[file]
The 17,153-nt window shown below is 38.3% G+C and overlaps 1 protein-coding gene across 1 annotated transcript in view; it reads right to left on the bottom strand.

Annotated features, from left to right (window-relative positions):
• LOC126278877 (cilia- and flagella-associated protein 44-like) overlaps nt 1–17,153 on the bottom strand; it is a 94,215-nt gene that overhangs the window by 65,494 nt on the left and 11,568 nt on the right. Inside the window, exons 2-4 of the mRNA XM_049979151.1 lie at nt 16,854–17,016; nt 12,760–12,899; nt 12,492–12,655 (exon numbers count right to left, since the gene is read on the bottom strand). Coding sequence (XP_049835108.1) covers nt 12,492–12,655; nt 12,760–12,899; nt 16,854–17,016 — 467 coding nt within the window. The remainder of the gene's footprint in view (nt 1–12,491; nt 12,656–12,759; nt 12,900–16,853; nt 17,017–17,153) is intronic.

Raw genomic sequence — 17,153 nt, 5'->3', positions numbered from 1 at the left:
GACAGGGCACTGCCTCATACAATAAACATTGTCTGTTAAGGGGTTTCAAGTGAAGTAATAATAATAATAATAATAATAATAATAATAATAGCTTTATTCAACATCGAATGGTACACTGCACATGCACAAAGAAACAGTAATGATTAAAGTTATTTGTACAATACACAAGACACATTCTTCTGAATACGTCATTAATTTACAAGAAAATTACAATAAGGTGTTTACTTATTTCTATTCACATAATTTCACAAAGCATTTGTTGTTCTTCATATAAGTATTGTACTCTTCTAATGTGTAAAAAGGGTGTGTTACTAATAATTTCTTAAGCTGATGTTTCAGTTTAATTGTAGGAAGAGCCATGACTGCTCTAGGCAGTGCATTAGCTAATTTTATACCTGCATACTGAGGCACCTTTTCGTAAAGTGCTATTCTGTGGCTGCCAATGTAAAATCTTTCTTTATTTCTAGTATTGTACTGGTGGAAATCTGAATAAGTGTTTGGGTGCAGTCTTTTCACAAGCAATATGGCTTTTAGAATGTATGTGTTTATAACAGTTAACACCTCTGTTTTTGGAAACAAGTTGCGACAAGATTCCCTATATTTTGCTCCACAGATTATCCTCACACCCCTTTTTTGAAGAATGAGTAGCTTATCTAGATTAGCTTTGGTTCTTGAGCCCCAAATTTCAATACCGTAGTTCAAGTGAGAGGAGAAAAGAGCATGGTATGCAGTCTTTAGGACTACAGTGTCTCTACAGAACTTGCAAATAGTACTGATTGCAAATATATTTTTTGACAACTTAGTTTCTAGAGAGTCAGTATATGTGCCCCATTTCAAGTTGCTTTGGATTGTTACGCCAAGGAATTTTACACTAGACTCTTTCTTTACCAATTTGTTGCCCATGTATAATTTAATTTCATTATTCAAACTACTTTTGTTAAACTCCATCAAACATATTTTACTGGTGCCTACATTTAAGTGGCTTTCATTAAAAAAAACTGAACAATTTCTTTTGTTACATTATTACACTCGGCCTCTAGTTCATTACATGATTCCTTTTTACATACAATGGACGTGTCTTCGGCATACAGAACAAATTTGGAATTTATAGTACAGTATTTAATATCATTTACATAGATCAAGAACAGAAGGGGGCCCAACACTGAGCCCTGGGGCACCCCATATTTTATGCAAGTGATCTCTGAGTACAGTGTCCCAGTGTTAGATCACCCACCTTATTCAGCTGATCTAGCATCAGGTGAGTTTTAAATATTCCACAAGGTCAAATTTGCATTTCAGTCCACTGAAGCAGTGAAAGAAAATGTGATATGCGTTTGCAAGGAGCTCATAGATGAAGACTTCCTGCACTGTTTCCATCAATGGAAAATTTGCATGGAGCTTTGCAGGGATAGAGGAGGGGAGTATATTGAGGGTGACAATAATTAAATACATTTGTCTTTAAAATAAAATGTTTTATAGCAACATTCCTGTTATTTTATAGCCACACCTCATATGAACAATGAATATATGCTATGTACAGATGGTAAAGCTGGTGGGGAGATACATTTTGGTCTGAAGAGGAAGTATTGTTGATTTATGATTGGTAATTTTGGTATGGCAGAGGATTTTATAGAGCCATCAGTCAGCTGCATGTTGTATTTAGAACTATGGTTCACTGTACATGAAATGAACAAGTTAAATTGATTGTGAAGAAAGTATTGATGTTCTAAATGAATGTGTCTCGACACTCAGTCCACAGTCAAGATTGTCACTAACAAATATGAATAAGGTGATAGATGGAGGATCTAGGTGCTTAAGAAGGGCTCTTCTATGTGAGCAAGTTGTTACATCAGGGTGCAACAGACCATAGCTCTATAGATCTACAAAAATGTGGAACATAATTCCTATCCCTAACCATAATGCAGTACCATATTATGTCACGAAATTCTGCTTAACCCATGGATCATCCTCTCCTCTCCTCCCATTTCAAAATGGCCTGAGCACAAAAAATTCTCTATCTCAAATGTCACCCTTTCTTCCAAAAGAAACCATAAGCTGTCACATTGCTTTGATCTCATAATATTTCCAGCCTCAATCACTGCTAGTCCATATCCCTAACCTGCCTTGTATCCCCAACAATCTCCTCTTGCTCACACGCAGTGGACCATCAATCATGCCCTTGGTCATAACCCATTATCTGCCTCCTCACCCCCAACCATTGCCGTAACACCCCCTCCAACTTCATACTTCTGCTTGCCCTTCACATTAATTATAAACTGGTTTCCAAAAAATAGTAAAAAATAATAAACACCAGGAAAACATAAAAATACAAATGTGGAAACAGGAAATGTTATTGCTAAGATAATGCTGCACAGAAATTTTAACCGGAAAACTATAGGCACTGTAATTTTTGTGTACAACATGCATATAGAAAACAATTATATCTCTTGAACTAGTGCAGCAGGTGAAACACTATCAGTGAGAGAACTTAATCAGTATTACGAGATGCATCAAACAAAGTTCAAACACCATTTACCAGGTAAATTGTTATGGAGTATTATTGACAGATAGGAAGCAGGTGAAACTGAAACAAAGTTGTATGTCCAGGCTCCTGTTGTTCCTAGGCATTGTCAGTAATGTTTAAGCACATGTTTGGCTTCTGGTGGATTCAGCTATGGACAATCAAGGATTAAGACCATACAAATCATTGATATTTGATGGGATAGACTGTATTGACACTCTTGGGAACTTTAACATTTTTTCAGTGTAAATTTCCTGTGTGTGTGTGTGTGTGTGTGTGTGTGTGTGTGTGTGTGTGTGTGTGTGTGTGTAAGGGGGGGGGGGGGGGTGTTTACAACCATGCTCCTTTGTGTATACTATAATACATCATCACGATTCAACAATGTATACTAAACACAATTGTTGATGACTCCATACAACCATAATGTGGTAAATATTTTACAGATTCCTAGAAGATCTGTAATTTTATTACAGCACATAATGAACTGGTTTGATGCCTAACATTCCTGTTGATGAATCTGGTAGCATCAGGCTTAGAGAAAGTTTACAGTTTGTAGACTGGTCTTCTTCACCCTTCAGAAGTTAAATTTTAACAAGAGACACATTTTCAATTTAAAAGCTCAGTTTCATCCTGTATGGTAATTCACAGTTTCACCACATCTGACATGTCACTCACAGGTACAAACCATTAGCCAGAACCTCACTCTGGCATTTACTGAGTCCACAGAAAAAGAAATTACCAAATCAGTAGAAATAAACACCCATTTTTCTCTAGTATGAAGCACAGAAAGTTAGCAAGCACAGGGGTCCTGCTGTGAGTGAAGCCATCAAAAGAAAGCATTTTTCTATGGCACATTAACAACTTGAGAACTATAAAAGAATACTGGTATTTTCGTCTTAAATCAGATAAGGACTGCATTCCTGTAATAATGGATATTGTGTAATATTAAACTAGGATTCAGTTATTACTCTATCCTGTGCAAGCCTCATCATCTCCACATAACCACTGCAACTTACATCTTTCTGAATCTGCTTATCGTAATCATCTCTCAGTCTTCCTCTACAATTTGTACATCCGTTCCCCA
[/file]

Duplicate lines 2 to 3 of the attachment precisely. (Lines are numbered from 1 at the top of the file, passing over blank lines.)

Annotated features, from left to right (window-relative positions):
• LOC126278877 (cilia- and flagella-associated protein 44-like) overlaps nt 1–17,153 on the bottom strand; it is a 94,215-nt gene that overhangs the window by 65,494 nt on the left and 11,568 nt on the right. Inside the window, exons 2-4 of the mRNA XM_049979151.1 lie at nt 16,854–17,016; nt 12,760–12,899; nt 12,492–12,655 (exon numbers count right to left, since the gene is read on the bottom strand). Coding sequence (XP_049835108.1) covers nt 12,492–12,655; nt 12,760–12,899; nt 16,854–17,016 — 467 coding nt within the window. The remainder of the gene's footprint in view (nt 1–12,491; nt 12,656–12,759; nt 12,900–16,853; nt 17,017–17,153) is intronic.